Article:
Clypeal carinae sharply developed, widely separated and only feebly divergent anteriorly. The points at which the clypeal carinae meet the anterior clypeal margin are not marked with prominent angles or denticles. Antennae with 11 or 12 segments and when laid straight back the scapes surpass the occipital margin (except in egens). With the head in full-face view the posterior margins of the eyes are approximately at the midlength of the sides. In profile the eyes are round to subcircular (rather than elongate-oval). Head capsule in profile distinctly biconvex, deepest just behind the level of the eye or at the midlength. Occipital margin usually convex in full-face view. Petiole with a long anterior peduncle, subtended by a minute anteroventral process. Postpetiole low and rounded.

Notes

This is the largest species-group currently recognized within Monomorium, containing 69 known Afrotropical species and an unknown but quite large number of extralimital forms. Members of the group occur in all zoogeographical regions but the group is predominantly Afrotropical. At least one member, Monomorium floricola, is an accomplished and very widespread tramp-species in the tropics and subtropics. On occasion floricola also occurs in the temperate zones in hothouses and other constantly heated buildings.

Most species of the monomorium-group are small to minute and are only poorly represented in collections. Their biologies are mostly utterly unknown but the vast majority of species inhabit the leaf litter or topsoil layer. Several nest and forage arboreally or subarboreally and some have only been found in trees. As elsewhere in this publication the species-group is defined on a world-wide basis, and fundamentally the group contains all those species whose monomorphic workers have mostly or entirely unsculptured head and body, reasonably large eyes, fewer than 5 mandibular teeth with unsculptured mandibular blades, PF 2,2 or less, a rounded propodeum, and conspicuous dorsal pilosity. As elsewhere in the genus the definitions based on females and males are somewhat less certain as so few are known, but males always lack cross-vein m-cu in the forewing and lack all those characters diagnostic of the scabriceps-group and the destructor-group. Further study will almost certainly detect ways to subdivide what is here termed the monomorium-group into smaller groups. I have attempted here to define meaningful species-complexes as they occur in the Afrotropical region but have not carried this investigation over to the extralimital species. Shortage of material is a limiting factor in this survey and it is freely admitted that some of the Afrotropical species-complexes discussed below are for convenience only, whilst others certainly constitute holophyletic assemblages.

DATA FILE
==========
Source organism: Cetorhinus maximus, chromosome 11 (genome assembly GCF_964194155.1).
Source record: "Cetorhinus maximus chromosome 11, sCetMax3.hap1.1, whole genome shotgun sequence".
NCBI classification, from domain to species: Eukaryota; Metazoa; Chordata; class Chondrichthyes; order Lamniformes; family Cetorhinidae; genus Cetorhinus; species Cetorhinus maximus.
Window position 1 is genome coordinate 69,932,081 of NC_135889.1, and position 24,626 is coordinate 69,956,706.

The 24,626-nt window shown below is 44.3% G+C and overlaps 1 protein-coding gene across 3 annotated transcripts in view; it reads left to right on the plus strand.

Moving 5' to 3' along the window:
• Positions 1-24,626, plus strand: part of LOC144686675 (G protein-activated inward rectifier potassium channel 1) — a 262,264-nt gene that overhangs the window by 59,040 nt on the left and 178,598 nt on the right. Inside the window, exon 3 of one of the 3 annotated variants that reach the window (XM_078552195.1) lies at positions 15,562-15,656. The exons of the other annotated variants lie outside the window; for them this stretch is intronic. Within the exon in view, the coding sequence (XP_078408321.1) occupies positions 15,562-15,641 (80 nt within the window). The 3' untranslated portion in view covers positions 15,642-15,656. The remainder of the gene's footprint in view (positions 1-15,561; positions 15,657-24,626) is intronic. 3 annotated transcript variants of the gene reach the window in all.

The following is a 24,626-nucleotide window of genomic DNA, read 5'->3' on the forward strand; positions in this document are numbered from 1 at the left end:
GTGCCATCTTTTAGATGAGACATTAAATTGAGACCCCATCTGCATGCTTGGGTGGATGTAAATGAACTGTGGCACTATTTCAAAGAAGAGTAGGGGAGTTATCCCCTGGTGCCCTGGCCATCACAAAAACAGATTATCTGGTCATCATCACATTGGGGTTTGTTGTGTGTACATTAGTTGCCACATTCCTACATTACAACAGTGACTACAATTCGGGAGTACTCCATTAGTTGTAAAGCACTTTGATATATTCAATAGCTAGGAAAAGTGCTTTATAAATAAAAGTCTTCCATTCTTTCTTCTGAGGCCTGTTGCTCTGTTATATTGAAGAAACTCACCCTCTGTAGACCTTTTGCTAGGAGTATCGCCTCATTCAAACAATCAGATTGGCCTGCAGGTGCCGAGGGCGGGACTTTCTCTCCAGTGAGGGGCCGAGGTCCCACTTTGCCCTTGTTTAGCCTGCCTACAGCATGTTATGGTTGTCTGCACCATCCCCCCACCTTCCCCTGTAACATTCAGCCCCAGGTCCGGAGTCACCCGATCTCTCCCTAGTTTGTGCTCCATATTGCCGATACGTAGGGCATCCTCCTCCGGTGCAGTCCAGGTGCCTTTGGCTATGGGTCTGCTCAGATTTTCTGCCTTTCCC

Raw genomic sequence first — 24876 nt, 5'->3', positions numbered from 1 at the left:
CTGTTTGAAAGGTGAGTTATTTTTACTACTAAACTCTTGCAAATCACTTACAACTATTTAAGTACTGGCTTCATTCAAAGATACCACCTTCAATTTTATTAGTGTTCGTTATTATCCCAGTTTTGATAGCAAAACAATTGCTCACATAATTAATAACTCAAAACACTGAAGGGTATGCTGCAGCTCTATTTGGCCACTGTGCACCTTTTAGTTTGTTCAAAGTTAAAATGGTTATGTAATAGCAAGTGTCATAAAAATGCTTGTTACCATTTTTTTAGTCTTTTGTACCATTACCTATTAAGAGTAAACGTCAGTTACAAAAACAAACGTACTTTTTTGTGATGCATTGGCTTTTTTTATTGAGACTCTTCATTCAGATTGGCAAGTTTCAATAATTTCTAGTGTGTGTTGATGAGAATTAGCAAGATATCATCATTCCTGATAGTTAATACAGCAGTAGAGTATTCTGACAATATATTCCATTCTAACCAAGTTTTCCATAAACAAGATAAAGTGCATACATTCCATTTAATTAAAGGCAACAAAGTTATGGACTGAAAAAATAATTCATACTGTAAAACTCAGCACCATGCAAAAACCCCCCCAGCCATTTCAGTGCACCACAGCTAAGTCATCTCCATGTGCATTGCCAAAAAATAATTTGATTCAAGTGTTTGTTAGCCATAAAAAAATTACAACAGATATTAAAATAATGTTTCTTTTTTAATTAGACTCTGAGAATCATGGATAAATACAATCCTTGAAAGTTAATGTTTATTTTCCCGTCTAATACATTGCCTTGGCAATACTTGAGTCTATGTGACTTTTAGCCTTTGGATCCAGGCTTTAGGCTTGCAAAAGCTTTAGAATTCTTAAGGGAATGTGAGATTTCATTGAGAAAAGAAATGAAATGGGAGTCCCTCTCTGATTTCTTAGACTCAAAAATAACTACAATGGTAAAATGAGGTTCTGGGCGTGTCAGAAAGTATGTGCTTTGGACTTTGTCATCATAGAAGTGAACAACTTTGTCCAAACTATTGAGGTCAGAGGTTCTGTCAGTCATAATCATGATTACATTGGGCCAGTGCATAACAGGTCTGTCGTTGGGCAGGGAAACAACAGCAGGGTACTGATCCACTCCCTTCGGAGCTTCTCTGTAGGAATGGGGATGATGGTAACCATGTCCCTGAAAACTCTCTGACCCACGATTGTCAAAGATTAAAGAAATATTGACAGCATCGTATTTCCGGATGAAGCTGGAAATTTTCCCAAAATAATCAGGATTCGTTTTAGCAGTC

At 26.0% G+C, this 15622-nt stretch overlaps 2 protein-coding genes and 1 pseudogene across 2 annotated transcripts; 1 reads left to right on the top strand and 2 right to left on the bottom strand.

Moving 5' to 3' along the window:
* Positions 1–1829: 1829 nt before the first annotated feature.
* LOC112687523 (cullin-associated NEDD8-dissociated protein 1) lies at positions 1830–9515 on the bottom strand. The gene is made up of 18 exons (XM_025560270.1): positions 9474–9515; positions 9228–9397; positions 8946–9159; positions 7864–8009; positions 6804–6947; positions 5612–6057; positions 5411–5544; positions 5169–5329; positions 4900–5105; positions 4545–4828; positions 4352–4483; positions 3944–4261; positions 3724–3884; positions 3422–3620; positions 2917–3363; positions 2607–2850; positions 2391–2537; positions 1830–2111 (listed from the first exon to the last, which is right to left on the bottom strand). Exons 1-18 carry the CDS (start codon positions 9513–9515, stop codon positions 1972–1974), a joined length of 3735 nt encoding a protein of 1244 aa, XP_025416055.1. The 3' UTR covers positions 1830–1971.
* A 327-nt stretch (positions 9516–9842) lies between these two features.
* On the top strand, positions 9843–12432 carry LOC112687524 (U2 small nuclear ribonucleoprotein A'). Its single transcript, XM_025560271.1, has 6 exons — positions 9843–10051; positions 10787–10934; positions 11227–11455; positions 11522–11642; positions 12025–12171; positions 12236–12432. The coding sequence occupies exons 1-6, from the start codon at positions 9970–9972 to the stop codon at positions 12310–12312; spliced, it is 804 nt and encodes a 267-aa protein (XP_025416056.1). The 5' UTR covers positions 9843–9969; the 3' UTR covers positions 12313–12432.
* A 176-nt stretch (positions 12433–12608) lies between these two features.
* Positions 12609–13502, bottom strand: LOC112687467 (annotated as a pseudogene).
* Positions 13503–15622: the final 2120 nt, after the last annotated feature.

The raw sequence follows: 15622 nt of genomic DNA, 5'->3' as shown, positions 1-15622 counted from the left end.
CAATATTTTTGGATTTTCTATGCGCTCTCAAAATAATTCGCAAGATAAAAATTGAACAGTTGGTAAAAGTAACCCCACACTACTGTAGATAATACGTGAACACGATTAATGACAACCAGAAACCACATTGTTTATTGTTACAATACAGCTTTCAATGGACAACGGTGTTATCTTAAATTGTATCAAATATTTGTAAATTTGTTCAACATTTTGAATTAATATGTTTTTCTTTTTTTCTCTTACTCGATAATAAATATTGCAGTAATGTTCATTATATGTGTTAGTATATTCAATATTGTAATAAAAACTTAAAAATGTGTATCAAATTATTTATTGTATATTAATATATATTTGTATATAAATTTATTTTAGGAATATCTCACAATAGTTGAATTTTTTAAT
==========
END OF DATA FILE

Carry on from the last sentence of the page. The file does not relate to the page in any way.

The monomorium-group diagnosis includes all the species previously placed in the subgenus Monomorium s.str. or given as related to M. minutum (now monomorium) in the catalogues of Wheeler (1922) and Emery (1922), with the exception of those species excluded in this study. Forms previously placed elsewhere but now added to the monomorium-group include the inquiline species formerly constituting Epoecus and Corynomyrmex, and the disparate forms with 11-segmented antennae originally grouped together on the strength of this spurious character under the subgenus Lampromyrmex (= Mitara).

Additional Resources

References